However, in a state of cancer, these immune checkpoints are “hijacked” by cancer cells to evade the immune system allowing it to grow unchecked. They do so by escaping detection or secreting chemicals that inactivate the immune cells that come to the scene, thus preventing the immune system from recognising and attacking them.
How Immunotherapy Works
Immunotherapy works either by making it easier for the immune system to find and destroy cancer cells directly, or by boosting the capability of the immune system in fighting cancer.
Collectively, the main types of immunotherapy now being used to treat cancer are called checkpoint inhibitors. They are monoclonal antibodies, man-made versions of immune system proteins, that unleashes the immune system onto the cancer. These drugs basically take the “brakes" off the immune system, helping it to better recognise and attack cancer cells.
The initial discovery checkpoint inhibitor in cancer treatment started with a protein called CTLA-4 which revolutionised the treatment of metastatic melanoma (skin cancer), one of the most stubborn cancers to treat. The first checkpoint inhibitor, Ipilimumab, was approved by the FDA in 2011 for the treatment of melanoma. Ipilimumab boosts the immune system by promoting the function and growth of T cells. These T cells in turn go on to destroy the melanoma cells. Melanoma patients treated with Ipilimumab have improved disease control and longer survival that those treated with standard treatment.
At around the same time, huge discoveries were made in another important immune checkpoint pathway involving PD1 and PD-L1. PD-1 is a checkpoint protein that resides on T cells. While cancer cells have large amounts of PD-L1, which help them evade immune attack. When the PD-L1 of cancer cells attaches itself to PD-1 on the T cells, it basically tells the T cell to leave it alone. Pembrolizumab, Nivolumab, Atezolizumab and Durvalumab are just some of the checkpoint inhibitors used to target these proteins, blocking the binding between PD-1 and PD-L1, and thus provoking the immune system to attack the tumour without reprieve.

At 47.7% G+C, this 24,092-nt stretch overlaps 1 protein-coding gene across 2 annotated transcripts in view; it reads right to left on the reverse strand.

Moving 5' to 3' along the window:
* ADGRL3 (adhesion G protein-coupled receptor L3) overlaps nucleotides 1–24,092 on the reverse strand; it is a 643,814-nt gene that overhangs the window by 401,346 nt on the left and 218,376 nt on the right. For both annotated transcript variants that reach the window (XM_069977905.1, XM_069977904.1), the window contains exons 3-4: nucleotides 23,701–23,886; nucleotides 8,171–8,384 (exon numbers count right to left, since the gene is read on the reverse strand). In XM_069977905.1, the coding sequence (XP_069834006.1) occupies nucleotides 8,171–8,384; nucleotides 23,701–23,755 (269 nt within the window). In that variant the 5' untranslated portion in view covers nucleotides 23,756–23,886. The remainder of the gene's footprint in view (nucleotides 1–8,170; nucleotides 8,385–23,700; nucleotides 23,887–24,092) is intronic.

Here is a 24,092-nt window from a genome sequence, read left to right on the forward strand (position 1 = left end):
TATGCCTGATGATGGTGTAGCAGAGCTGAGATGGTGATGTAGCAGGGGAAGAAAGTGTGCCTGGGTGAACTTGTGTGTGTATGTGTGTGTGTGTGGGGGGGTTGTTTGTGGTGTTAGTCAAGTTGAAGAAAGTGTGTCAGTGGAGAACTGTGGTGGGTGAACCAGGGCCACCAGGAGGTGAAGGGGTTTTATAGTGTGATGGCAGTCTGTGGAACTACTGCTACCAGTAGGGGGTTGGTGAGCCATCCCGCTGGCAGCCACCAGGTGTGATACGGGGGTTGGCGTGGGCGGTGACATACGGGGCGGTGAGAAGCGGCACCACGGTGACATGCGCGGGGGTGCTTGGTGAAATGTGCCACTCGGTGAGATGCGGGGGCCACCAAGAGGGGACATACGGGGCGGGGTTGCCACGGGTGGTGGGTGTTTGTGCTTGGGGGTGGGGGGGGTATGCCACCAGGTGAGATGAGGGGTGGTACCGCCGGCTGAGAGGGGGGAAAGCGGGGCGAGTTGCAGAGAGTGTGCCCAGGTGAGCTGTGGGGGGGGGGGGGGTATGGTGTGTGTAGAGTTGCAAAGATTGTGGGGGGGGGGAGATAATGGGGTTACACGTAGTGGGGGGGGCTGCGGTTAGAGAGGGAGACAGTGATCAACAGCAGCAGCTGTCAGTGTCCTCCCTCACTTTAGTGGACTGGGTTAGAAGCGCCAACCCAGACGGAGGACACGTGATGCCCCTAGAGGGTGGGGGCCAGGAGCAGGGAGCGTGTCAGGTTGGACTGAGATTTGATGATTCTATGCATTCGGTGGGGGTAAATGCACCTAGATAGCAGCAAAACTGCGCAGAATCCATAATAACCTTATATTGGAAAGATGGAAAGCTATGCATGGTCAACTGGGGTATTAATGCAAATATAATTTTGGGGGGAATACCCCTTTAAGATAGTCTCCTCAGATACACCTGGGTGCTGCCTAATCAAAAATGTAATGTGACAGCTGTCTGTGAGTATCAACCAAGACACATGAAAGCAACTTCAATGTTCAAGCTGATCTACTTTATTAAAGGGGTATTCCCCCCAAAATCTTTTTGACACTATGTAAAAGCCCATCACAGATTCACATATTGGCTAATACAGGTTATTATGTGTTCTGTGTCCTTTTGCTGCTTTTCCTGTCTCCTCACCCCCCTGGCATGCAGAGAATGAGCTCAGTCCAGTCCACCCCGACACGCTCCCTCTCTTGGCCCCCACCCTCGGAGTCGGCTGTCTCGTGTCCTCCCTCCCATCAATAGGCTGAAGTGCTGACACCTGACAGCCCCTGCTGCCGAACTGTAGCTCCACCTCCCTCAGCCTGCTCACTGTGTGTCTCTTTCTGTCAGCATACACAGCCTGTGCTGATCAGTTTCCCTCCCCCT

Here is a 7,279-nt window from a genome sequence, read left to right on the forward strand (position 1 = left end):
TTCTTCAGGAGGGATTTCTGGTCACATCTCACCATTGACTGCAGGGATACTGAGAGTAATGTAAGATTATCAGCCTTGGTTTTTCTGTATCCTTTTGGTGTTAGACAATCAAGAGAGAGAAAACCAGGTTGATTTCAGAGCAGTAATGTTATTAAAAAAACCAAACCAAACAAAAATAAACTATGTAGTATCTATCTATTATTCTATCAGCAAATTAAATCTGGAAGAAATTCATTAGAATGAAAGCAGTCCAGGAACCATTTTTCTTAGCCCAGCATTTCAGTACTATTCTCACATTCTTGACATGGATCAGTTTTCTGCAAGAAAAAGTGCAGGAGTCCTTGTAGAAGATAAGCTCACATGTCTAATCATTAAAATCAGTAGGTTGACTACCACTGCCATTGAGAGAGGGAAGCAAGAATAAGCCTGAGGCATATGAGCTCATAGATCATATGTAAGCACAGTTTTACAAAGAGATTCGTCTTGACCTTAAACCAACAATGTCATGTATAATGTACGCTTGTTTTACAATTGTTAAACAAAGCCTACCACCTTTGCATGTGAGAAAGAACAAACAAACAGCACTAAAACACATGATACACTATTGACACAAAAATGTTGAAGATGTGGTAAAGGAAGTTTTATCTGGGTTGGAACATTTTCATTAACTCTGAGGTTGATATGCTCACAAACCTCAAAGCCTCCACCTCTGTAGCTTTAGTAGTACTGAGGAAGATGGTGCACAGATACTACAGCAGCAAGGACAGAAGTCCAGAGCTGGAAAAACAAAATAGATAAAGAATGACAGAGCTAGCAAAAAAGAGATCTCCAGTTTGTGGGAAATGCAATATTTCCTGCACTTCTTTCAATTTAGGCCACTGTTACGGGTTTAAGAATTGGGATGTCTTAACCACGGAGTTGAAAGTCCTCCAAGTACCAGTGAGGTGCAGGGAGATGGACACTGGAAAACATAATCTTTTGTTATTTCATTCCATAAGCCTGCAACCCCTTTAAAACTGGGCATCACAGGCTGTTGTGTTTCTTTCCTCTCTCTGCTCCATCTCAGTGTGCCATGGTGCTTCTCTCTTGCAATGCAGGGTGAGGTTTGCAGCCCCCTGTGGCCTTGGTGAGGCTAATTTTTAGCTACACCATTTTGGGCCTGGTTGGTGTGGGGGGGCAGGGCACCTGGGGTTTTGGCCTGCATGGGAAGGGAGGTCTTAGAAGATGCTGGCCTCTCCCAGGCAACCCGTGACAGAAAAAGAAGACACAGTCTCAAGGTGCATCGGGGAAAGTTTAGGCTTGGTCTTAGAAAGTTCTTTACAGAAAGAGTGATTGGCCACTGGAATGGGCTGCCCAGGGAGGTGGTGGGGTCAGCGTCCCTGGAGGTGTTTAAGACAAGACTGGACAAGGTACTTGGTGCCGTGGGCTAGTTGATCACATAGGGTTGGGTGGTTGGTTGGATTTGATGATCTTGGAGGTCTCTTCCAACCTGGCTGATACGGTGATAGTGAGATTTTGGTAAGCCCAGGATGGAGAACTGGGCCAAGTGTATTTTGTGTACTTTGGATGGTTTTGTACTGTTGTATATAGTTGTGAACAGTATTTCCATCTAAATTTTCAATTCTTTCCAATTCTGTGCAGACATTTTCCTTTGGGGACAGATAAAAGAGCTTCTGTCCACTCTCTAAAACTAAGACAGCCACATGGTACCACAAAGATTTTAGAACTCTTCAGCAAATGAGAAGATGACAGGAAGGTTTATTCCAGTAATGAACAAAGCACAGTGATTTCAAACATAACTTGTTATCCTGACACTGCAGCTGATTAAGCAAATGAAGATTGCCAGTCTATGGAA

Cancer researchers are constantly developing more effective ways of treating advanced cancers. One strategy is through the combination of two immunotherapy drugs, targeting both the CTLA-4 and PD1/PD-L1 pathways through the combined use of Ipilimumab and Nivolumab. This has shown to be effective in advanced melanoma and a whole host of other cancers.
The Impacts Of Immunotherapy
The landscape in the treatment of solid tumours has changed dramatically in recent years, thanks to the impressive successes scored by immunotherapy and its superior outcomes in many types of cancers. It is currently approved for use in the treatment of cancers like melanoma, kidney, lung, bladder, head and neck, stomach, liver, cervix and Hodgkin lymphoma etc.
The future of immunotherapy is exciting, as scientists continue to devote a great deal of research to the development of newer agents, and test out new immunotherapy-drug combinations, which could potentially improve cure rates and enhance long-term control of cancers.